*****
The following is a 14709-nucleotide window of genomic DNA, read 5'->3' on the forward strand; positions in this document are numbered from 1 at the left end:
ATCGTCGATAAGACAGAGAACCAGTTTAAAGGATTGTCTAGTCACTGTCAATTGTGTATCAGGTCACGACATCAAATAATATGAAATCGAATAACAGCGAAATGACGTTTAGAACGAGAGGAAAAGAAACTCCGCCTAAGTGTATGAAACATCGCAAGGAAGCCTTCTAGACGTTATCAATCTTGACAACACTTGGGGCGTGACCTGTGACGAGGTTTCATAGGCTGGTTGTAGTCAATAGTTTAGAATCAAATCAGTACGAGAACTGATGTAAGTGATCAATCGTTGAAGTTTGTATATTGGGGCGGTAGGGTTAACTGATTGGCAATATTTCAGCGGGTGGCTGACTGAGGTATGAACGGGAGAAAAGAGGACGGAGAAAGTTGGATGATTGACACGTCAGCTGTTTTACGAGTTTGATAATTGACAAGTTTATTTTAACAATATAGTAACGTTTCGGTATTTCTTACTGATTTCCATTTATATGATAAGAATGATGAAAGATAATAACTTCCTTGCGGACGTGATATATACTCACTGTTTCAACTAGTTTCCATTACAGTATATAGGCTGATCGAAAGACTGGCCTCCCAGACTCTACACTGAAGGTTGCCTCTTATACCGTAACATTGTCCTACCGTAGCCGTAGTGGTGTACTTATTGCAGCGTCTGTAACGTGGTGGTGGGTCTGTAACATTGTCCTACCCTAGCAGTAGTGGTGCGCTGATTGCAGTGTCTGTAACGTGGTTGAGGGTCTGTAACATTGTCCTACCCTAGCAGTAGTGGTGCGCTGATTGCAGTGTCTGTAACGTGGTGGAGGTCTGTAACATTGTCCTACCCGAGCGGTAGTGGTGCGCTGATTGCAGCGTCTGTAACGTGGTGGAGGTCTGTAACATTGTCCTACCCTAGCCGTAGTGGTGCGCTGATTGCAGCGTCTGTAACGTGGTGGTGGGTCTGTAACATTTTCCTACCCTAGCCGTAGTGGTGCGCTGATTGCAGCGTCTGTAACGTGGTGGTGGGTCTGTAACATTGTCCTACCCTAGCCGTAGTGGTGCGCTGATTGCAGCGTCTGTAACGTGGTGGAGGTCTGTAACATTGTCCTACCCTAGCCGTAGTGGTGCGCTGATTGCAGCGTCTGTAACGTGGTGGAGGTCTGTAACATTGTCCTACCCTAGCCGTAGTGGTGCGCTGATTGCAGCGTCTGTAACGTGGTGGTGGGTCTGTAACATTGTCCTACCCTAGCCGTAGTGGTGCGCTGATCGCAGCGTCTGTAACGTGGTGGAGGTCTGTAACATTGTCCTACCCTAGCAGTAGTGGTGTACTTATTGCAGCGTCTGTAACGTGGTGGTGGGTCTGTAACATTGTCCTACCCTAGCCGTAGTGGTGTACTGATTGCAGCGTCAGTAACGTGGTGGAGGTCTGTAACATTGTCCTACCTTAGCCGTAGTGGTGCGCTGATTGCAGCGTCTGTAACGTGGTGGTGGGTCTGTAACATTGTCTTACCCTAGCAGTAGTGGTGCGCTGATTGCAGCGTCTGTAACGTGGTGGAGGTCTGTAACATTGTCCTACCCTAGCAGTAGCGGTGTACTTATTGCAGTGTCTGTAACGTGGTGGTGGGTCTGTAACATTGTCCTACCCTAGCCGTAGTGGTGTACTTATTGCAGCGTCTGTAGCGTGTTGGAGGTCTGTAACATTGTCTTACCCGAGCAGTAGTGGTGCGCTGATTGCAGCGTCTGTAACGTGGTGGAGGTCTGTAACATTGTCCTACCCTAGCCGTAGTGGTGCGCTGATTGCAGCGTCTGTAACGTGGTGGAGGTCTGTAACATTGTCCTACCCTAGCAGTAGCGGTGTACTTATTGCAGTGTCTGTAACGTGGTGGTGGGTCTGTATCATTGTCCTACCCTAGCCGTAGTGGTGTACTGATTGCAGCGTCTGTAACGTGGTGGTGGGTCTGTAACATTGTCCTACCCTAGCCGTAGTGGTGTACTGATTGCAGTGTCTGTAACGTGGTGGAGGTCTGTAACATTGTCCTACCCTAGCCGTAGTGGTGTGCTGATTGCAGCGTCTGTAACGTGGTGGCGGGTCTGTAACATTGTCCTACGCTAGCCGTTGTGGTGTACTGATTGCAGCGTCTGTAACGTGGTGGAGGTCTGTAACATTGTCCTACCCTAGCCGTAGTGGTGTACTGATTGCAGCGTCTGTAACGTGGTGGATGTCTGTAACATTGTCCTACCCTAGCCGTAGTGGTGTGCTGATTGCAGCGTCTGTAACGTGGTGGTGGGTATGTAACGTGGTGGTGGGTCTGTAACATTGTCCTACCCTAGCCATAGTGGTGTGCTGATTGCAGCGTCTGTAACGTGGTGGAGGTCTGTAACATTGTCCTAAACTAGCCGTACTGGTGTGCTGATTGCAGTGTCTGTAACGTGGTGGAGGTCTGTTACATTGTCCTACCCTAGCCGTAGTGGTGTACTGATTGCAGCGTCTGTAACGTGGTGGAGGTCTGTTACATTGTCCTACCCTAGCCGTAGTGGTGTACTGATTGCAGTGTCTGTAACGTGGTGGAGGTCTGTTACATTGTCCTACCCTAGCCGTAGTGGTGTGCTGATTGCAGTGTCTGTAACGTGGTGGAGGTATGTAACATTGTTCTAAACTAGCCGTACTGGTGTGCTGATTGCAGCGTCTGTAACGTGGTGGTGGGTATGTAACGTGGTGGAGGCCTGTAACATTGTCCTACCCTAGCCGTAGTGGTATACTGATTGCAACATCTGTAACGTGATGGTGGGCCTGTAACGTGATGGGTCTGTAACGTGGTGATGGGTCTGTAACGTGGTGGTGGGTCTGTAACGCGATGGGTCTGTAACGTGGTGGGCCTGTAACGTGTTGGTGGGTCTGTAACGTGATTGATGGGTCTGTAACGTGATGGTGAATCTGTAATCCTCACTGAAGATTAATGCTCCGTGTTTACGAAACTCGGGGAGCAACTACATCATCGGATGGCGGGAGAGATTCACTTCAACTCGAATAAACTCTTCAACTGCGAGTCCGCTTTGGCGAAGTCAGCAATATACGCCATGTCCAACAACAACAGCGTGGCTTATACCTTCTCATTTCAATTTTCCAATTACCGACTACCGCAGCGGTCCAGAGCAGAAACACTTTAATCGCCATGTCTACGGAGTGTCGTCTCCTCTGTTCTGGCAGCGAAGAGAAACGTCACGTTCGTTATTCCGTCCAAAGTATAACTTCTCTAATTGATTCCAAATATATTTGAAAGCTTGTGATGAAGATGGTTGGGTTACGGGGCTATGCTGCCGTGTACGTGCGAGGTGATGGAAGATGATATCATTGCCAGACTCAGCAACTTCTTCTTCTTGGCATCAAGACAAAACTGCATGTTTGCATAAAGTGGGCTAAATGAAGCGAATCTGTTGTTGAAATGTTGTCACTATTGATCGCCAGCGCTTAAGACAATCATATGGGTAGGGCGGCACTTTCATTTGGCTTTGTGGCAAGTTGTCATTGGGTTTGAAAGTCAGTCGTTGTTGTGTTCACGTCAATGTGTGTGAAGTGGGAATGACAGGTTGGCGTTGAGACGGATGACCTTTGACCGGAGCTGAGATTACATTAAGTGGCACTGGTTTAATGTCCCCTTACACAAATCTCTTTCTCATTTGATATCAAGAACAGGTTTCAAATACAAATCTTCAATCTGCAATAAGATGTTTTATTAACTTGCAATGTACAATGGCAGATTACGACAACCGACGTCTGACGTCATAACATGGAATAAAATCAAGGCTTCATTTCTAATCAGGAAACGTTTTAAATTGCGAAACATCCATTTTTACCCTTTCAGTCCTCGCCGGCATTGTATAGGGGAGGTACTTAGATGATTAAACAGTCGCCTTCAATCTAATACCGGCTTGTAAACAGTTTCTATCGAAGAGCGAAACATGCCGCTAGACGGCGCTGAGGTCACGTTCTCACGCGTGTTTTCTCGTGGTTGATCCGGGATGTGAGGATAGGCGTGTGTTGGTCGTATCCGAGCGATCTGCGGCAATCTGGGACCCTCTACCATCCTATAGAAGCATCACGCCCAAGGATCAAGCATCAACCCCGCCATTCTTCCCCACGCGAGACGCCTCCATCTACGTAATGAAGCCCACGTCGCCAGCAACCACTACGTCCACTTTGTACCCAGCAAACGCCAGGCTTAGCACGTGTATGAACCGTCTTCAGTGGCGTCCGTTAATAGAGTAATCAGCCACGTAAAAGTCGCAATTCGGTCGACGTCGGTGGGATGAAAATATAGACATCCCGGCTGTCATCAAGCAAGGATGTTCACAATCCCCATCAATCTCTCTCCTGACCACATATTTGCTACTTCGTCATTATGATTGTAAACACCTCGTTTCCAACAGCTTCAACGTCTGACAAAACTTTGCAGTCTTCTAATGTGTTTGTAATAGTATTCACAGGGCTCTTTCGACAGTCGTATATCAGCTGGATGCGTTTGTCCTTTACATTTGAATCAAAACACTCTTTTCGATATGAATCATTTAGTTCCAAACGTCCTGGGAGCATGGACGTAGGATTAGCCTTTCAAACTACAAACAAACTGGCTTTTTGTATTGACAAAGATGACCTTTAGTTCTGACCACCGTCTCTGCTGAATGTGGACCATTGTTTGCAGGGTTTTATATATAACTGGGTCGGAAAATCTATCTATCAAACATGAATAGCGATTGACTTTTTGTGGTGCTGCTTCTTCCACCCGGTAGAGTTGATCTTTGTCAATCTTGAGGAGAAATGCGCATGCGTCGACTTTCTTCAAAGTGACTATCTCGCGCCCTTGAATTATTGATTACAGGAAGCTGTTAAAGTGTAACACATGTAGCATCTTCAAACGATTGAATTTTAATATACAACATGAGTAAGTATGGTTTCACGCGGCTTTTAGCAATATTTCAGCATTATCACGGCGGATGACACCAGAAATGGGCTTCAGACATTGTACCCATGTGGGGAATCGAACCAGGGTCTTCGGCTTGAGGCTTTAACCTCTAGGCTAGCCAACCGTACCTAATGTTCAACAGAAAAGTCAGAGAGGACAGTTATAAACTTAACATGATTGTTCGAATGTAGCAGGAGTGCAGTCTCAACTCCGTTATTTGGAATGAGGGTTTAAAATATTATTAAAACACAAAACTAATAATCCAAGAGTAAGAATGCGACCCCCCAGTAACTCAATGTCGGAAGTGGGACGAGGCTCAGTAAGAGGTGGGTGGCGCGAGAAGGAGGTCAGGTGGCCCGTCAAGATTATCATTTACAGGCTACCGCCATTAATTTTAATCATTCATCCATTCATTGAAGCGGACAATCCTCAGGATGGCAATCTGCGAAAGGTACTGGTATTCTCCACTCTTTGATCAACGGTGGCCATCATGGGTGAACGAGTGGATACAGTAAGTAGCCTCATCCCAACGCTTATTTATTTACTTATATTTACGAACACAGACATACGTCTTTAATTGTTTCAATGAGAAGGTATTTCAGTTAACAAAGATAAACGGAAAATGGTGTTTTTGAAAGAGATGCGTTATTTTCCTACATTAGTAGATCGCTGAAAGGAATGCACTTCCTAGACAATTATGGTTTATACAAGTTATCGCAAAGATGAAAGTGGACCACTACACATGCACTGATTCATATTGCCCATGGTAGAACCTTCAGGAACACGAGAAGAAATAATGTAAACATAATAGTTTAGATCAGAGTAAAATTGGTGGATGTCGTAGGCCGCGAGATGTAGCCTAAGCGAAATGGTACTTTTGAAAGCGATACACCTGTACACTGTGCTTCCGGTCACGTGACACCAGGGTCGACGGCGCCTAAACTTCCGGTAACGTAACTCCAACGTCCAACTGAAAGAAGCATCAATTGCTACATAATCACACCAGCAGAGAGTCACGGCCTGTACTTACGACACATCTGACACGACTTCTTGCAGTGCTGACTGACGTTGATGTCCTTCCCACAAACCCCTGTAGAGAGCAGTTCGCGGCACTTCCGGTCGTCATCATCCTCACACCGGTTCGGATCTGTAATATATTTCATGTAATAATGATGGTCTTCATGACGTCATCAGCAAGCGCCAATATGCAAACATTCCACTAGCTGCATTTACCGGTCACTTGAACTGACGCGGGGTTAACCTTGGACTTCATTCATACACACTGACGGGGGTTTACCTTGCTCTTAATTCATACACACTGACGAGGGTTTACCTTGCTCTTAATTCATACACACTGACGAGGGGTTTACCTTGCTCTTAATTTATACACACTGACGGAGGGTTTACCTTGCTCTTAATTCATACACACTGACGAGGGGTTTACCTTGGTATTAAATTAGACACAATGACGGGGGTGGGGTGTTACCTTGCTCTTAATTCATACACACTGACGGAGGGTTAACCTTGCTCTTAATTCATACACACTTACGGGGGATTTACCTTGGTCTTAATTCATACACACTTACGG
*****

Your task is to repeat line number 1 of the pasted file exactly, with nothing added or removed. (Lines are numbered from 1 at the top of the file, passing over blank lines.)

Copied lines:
The following is a 14709-nucleotide window of genomic DNA, read 5'->3' on the forward strand; positions in this document are numbered from 1 at the left end: